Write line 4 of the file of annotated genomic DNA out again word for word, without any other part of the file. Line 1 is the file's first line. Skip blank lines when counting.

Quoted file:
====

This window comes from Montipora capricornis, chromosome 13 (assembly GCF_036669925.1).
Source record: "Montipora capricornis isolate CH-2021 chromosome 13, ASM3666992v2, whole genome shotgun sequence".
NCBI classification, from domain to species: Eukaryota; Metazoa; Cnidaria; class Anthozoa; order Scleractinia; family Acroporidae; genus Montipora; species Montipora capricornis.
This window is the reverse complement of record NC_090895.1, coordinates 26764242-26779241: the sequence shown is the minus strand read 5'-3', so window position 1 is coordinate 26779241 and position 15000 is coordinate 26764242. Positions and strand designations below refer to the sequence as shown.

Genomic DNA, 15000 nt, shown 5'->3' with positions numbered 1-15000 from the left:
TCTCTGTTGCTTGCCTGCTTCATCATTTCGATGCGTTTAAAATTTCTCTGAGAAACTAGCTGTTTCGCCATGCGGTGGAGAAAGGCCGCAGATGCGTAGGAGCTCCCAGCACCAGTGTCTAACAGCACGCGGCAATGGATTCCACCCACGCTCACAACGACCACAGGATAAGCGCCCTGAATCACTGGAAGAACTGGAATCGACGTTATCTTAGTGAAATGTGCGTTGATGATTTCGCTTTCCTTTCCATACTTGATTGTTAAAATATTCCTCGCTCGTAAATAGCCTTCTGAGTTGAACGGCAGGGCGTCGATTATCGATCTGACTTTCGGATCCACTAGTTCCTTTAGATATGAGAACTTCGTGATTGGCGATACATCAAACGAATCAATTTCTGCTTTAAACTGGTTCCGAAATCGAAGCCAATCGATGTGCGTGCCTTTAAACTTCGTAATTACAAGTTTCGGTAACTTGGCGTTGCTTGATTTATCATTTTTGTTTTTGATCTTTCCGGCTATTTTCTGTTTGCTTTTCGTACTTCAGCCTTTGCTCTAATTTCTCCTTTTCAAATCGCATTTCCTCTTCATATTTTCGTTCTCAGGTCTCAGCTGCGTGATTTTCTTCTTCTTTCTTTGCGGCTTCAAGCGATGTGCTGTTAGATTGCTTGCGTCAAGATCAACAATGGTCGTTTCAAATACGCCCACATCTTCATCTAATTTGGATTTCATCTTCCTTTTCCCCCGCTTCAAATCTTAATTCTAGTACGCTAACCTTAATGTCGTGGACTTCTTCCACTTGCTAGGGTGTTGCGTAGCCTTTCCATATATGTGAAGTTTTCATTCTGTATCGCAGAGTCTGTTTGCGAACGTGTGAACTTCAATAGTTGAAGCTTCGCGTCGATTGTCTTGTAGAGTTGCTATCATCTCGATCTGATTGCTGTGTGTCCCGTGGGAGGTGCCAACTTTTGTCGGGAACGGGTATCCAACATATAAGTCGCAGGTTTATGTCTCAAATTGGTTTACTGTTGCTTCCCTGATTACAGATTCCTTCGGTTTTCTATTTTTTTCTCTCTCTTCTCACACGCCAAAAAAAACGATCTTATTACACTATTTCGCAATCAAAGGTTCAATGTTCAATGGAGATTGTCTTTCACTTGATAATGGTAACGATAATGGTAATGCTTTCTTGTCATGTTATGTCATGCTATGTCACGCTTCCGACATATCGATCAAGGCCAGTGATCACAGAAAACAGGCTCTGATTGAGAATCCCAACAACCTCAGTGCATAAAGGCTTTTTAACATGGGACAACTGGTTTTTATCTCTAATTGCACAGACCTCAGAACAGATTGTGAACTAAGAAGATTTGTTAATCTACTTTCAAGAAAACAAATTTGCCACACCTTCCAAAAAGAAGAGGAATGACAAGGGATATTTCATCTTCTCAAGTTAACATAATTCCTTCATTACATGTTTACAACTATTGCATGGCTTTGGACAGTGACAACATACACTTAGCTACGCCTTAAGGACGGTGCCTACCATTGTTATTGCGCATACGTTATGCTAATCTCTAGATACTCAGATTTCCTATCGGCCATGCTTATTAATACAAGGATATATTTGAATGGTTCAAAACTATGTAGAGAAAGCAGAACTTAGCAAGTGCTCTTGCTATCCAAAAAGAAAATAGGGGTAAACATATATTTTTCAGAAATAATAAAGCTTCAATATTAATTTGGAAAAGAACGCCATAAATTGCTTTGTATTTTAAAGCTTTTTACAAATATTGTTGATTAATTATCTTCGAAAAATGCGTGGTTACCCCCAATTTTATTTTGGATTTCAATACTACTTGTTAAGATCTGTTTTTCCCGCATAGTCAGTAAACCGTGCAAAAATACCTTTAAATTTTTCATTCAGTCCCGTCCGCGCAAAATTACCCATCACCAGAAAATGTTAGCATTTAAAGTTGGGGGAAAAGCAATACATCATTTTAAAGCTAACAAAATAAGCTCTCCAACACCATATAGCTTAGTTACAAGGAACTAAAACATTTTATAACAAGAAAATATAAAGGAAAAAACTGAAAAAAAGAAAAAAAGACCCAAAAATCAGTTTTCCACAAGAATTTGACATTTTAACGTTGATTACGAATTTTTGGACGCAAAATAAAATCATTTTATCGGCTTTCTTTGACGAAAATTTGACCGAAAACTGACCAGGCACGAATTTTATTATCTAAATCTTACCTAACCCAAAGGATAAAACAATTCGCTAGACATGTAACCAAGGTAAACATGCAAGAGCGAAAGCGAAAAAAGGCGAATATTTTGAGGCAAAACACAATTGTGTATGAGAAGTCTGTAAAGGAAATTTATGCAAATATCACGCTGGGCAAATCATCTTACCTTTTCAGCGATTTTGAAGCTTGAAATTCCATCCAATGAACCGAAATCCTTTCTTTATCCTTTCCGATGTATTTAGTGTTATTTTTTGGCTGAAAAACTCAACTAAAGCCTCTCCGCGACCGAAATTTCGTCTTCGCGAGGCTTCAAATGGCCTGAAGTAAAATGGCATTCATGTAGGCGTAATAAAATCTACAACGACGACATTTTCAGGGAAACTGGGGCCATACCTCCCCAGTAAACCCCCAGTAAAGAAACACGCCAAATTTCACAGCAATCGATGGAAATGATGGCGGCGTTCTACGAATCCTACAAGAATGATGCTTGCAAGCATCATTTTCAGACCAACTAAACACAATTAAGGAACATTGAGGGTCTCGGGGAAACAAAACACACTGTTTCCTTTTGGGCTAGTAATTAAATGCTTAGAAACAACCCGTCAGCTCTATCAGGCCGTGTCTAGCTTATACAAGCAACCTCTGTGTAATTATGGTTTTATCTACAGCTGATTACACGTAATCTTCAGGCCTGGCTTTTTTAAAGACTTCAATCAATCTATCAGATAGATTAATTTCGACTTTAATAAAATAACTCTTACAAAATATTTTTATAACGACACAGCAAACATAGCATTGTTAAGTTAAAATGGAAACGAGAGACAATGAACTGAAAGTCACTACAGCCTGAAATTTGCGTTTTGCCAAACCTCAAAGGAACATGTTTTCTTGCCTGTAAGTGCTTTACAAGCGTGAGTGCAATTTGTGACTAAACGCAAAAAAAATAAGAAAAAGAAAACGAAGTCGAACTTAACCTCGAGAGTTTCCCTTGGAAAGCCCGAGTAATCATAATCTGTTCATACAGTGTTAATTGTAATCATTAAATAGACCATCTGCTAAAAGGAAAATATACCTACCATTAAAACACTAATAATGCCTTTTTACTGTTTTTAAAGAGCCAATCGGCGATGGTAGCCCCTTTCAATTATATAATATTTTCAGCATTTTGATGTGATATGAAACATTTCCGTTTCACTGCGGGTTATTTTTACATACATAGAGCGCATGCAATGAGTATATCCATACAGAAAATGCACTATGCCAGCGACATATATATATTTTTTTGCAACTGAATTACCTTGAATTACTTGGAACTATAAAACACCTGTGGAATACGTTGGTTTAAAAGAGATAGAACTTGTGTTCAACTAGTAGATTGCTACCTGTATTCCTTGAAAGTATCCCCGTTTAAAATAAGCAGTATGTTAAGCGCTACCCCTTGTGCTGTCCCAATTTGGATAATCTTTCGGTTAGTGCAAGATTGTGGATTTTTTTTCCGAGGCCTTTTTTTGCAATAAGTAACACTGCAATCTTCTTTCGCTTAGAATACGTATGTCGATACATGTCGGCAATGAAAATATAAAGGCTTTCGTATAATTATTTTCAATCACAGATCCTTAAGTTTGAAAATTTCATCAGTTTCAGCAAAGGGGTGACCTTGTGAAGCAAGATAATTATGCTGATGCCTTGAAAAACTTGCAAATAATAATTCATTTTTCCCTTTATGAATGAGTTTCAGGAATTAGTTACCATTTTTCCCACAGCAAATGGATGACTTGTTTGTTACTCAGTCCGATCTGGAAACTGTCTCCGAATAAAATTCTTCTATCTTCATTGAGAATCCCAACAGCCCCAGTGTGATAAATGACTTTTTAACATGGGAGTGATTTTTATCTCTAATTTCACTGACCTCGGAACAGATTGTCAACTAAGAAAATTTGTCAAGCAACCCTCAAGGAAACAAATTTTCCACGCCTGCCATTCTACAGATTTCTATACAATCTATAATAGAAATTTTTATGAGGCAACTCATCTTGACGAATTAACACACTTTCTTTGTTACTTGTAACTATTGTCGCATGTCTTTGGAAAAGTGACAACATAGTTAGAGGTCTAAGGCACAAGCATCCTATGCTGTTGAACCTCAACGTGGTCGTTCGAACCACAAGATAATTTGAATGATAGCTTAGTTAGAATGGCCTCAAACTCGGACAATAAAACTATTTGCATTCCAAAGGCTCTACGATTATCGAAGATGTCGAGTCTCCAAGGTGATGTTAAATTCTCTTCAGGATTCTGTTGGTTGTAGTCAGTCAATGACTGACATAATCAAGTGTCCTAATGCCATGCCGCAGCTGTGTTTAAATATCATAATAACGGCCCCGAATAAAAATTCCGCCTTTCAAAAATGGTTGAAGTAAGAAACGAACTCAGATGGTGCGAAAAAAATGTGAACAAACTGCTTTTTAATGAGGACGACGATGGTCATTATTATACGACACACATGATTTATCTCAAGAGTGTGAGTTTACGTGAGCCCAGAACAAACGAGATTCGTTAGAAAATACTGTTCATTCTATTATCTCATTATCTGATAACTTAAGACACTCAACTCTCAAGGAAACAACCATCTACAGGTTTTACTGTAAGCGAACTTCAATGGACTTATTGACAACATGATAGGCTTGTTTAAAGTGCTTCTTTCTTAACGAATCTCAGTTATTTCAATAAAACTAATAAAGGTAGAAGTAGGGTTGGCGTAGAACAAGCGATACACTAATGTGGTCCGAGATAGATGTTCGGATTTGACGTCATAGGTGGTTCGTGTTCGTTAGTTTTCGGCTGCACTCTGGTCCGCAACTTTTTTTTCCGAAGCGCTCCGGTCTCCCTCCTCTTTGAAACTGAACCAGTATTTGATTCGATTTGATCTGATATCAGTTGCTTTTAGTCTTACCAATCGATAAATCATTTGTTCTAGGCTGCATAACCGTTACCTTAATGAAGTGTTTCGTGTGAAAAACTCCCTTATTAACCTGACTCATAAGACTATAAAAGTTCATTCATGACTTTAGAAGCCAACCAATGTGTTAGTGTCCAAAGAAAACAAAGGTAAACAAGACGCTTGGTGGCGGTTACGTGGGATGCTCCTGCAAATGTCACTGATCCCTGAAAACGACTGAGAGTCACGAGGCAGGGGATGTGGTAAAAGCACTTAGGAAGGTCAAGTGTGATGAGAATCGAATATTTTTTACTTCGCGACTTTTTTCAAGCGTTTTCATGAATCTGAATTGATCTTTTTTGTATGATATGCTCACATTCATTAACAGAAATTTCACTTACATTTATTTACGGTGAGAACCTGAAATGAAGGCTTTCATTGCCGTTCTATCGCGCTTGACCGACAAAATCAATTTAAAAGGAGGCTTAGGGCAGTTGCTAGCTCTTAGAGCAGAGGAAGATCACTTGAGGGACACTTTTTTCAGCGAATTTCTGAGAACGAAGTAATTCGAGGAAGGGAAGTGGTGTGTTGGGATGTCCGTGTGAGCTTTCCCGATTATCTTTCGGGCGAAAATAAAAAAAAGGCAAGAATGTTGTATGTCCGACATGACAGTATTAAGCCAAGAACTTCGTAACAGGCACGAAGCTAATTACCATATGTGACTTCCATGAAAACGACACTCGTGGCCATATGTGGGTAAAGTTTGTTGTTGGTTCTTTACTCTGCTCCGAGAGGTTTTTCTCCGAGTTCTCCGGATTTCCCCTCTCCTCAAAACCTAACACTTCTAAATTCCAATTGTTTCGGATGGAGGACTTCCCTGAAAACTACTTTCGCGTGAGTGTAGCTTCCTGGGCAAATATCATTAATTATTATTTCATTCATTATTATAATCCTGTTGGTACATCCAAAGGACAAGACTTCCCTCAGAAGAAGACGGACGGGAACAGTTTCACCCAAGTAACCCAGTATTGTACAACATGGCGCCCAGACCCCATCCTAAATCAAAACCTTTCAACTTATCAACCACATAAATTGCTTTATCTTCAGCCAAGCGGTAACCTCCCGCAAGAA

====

This window is the reverse complement of record NC_090895.1, coordinates 26764242-26779241: the sequence shown is the minus strand read 5'-3', so window position 1 is coordinate 26779241 and position 15000 is coordinate 26764242. Positions and strand designations below refer to the sequence as shown.